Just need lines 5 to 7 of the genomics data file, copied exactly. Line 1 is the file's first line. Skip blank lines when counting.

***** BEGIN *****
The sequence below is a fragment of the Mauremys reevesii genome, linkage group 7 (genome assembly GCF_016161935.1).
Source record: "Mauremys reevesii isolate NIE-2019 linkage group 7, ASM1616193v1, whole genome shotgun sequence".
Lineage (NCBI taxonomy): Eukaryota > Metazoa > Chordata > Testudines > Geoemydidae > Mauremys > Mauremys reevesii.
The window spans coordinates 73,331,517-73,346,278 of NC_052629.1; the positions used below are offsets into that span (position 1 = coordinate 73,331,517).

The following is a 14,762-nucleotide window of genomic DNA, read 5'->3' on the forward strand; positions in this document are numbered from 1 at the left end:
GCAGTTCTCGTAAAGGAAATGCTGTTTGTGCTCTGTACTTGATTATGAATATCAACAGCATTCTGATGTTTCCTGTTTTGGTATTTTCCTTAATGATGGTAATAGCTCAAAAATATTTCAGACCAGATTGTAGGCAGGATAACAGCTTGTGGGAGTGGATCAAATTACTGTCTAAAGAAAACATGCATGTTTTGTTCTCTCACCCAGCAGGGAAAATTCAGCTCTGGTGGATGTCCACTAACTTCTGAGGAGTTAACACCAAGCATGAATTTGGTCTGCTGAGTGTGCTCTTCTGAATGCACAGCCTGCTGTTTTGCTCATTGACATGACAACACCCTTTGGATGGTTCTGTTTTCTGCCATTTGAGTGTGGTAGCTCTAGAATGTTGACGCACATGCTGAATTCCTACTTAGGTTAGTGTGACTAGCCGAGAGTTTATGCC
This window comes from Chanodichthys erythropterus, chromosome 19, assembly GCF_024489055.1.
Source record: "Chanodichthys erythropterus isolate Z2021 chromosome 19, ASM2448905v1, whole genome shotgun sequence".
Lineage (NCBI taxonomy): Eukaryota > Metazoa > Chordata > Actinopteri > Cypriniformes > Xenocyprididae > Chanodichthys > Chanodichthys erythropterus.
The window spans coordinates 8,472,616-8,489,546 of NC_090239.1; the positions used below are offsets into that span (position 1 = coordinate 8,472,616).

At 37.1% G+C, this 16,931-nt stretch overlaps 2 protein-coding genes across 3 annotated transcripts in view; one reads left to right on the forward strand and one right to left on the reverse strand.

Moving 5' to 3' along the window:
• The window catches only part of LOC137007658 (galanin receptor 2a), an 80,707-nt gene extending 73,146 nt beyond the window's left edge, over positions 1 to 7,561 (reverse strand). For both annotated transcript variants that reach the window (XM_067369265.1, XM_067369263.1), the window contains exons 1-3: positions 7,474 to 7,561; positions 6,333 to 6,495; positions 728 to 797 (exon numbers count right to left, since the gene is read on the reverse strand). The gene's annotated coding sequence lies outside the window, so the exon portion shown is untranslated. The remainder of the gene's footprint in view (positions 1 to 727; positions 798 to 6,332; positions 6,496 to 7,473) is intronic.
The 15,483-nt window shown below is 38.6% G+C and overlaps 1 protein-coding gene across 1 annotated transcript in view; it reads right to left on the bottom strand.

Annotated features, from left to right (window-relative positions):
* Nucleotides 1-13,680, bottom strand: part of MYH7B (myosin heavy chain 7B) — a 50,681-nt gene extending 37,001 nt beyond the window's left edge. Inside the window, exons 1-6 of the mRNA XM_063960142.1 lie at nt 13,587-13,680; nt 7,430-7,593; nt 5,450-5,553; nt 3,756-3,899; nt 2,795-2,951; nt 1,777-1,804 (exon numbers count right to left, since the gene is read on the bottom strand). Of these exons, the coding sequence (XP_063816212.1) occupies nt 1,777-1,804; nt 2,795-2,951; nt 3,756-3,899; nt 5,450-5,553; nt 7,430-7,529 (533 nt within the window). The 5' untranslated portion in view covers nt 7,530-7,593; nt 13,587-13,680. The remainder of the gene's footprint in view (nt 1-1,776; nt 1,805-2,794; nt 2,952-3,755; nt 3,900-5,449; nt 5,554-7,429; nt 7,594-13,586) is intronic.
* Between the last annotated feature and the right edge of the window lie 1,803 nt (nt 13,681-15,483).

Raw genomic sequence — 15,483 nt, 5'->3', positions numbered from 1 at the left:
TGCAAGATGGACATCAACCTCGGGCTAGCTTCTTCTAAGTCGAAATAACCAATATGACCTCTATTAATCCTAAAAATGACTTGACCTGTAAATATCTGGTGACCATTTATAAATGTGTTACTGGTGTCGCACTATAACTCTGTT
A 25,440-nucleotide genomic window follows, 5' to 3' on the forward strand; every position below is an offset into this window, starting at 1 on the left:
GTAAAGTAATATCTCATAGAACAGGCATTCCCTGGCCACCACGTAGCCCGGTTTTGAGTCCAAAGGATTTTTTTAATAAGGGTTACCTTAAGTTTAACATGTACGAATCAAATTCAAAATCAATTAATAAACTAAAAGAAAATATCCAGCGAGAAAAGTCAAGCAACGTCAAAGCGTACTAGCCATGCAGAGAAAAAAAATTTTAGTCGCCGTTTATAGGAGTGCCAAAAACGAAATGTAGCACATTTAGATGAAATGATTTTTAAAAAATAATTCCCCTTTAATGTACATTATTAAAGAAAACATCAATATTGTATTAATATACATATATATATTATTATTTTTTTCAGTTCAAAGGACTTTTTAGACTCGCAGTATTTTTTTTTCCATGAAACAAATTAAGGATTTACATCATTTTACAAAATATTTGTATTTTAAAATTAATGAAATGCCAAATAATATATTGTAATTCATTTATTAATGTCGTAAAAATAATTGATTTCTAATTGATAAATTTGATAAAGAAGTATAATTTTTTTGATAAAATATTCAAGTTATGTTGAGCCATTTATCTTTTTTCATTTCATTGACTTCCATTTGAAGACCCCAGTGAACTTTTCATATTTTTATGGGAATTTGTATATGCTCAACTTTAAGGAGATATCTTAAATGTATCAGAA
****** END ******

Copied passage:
The following is a 14,762-nucleotide window of genomic DNA, read 5'->3' on the forward strand; positions in this document are numbered from 1 at the left end:
GCAGTTCTCGTAAAGGAAATGCTGTTTGTGCTCTGTACTTGATTATGAATATCAACAGCATTCTGATGTTTCCTGTTTTGGTATTTTCCTTAATGATGGTAATAGCTCAAAAATATTTCAGACCAGATTGTAGGCAGGATAACAGCTTGTGGGAGTGGATCAAATTACTGTCTAAAGAAAACATGCATGTTTTGTTCTCTCACCCAGCAGGGAAAATTCAGCTCTGGTGGATGTCCACTAACTTCTGAGGAGTTAACACCAAGCATGAATTTGGTCTGCTGAGTGTGCTCTTCTGAATGCACAGCCTGCTGTTTTGCTCATTGACATGACAACACCCTTTGGATGGTTCTGTTTTCTGCCATTTGAGTGTGGTAGCTCTAGAATGTTGACGCACATGCTGAATTCCTACTTAGGTTAGTGTGACTAGCCGAGAGTTTATGCC
This window comes from Chanodichthys erythropterus, chromosome 19, assembly GCF_024489055.1.